Market News

 June 10, 2010
As spill costs mount, BP shares tumble anew 13-year low

 U.S. lawmakers want more compensation; Obama, Cameron to discuss issue

LONDON - BP shares sank in London to their lowest levels in 13 years as U.S. lawmakers pressed the British oil company to halt its dividend payments and fork out more compensation for damage caused by the massive Gulf of Mexico oil spill.

BP shares dropped as much as 11 percent in London before recovering some ground by early afternoon, trading 5.1 percent lower at 371.40 pence ($5.42). In the United States, the stock bounced back as some analysts said Wednesday's 15.8 percent selloff was an overreaction.

Still, the steady decline in the company's share price has fallen nearly 50 percent since the spill began with an April 20 rig explosion in the Gulf, wiping out nearly $90 billion in market value.

BP is finding itself caught in a trans-Atlantic squeeze between angry U.S. government officials and unhappy shareholders, including hundreds of thousands of retirees who own the shares through British pension funds.

Prime Minister David Cameron's office said the British leader would discuss the issue with President Barack Obama on a scheduled telephone call over the weekend.

Investors are fretting about the rising costs facing BP after Obama suggested it should also pay unemployment benefits to thousands of oil workers laid off during a moratorium on deep-sea drilling triggered by the spill.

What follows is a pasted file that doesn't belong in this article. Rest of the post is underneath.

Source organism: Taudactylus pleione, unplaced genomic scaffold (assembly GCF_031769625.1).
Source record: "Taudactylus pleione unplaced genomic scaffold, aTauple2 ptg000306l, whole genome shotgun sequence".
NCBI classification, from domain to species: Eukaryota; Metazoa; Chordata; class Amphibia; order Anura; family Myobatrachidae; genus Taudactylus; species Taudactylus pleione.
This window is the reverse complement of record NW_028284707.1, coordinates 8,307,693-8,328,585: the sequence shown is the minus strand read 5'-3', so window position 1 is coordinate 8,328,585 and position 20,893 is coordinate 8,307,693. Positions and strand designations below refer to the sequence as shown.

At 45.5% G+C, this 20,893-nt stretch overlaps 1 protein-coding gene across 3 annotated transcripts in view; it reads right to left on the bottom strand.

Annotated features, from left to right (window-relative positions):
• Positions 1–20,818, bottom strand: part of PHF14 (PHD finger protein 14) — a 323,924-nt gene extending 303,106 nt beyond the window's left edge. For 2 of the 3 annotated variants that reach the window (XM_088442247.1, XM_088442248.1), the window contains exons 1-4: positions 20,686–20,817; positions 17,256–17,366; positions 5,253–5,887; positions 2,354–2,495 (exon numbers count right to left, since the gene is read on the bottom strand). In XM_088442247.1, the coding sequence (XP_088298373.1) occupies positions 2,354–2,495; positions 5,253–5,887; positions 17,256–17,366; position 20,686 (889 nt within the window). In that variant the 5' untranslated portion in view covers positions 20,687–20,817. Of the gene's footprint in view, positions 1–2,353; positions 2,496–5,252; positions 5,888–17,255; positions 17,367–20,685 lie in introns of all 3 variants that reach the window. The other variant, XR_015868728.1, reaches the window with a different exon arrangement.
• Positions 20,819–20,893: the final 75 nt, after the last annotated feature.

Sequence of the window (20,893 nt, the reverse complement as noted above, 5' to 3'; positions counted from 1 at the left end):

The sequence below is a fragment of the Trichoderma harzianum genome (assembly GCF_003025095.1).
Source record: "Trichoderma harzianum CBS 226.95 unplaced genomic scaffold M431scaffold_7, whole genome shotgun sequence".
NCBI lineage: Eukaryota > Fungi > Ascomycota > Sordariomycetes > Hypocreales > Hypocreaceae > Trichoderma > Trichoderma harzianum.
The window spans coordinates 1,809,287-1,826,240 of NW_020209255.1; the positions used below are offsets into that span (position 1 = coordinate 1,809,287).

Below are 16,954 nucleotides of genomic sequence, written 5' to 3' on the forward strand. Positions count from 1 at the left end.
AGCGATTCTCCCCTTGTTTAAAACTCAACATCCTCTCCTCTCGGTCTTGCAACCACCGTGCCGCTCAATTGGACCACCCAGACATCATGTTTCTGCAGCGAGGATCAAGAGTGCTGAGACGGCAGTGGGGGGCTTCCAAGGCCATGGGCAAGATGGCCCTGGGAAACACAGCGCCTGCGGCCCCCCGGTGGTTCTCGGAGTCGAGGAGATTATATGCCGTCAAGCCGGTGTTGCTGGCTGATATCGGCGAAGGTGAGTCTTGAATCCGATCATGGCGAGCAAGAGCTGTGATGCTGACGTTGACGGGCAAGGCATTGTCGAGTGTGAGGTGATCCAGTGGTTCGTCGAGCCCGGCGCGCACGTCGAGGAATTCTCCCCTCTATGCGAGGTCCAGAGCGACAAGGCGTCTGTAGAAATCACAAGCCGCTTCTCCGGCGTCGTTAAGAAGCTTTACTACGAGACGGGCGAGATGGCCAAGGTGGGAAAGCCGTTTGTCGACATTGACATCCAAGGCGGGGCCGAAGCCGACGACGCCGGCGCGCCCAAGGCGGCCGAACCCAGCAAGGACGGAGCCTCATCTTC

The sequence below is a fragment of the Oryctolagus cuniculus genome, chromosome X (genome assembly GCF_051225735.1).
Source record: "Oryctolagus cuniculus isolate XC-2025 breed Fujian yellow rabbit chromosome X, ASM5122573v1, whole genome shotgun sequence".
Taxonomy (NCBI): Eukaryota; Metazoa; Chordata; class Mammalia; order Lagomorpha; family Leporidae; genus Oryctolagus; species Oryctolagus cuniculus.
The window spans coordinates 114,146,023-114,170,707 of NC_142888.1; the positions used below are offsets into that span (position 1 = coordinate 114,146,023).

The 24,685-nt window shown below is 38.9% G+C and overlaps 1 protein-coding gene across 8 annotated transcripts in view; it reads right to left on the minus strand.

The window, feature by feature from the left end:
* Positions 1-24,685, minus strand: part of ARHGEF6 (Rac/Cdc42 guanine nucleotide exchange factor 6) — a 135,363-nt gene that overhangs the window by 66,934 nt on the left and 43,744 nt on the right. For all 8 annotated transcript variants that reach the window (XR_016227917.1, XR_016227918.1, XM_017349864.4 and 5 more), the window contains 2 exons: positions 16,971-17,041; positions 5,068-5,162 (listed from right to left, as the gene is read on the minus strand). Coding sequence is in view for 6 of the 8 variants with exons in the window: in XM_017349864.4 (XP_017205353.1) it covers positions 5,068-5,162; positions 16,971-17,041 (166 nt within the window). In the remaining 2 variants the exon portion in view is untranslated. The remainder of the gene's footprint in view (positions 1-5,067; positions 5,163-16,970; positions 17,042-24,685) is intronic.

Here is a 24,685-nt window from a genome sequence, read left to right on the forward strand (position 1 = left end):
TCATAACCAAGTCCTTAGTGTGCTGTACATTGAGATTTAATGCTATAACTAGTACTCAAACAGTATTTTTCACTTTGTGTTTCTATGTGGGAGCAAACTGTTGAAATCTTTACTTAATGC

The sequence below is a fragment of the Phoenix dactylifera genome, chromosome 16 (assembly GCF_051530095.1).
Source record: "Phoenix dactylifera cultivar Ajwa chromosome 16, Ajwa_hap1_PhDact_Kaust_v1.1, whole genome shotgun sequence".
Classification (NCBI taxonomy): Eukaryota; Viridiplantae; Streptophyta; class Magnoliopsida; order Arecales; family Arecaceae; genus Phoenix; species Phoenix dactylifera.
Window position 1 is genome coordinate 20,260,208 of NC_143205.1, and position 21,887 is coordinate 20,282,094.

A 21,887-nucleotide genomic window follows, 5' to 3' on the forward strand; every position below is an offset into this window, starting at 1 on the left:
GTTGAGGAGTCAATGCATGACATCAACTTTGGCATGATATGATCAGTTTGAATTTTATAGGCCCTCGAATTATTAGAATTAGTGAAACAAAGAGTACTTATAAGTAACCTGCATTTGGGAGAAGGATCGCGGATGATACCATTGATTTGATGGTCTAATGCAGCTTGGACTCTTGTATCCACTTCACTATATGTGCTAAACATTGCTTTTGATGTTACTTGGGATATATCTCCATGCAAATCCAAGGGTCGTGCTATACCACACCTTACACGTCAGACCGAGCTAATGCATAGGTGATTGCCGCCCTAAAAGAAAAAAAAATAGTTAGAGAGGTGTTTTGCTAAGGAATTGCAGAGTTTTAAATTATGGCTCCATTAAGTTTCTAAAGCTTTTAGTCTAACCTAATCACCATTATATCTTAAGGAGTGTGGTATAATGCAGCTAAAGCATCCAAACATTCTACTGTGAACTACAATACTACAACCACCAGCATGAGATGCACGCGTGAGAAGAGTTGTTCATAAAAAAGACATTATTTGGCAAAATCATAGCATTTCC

Strong financial position

BP tried to reassure investors before the London Stock Exchange opened, saying it was in a strong financial position and it saw no reason to justify the U.S. sell-off, and many analysts agree that the company can withstand the crisis.

But most market experts also acknowledge that the political rhetoric surrounding the accident is outweighing financial fundamentals.

BP is scheduled to pay shareholders $2.63 billion in quarterly dividends June 21, causing outrage among some U.S. lawmakers, who have urged CEO Tony Hayward to halt the payment, which was announced April 27.

While that appears unlikely, Evolution Securities analyst Richard Griffith said BP may halt future dividend payouts "until the wells are capped and the clean-up (is) sufficiently advanced to convince the US that it can afford all the costs as well as pay dividends."

"Unilateral action against BP over its U.S. operations, be it unreasonable or illegal, hangs over BP," he said.

But he and other analysts emphasized that BP has no serious financial issues, even though it said Thursday the cost of the cleanup and containment efforts had now hit $1.43 billion.

BP had $6.8 billion in cash on its balance sheet at last report and generated $16.6 billion in profits in 2009.

Robert Talbut, chief investment officer at Royal London Asset Management, a shareholder in BP, said "there is a lot of very irrational and short-term selling going on." But he added that talk of a potential sale of assets or takeover bid --- PetroChina Ltd. has been suggested by some as a potential suitor --- was not surprising.

"I can understand exactly why someone else would want to buy the BP assets because I think they are grossly undervalued at the moment," he said. "As a shareholder, it's not something I would welcome."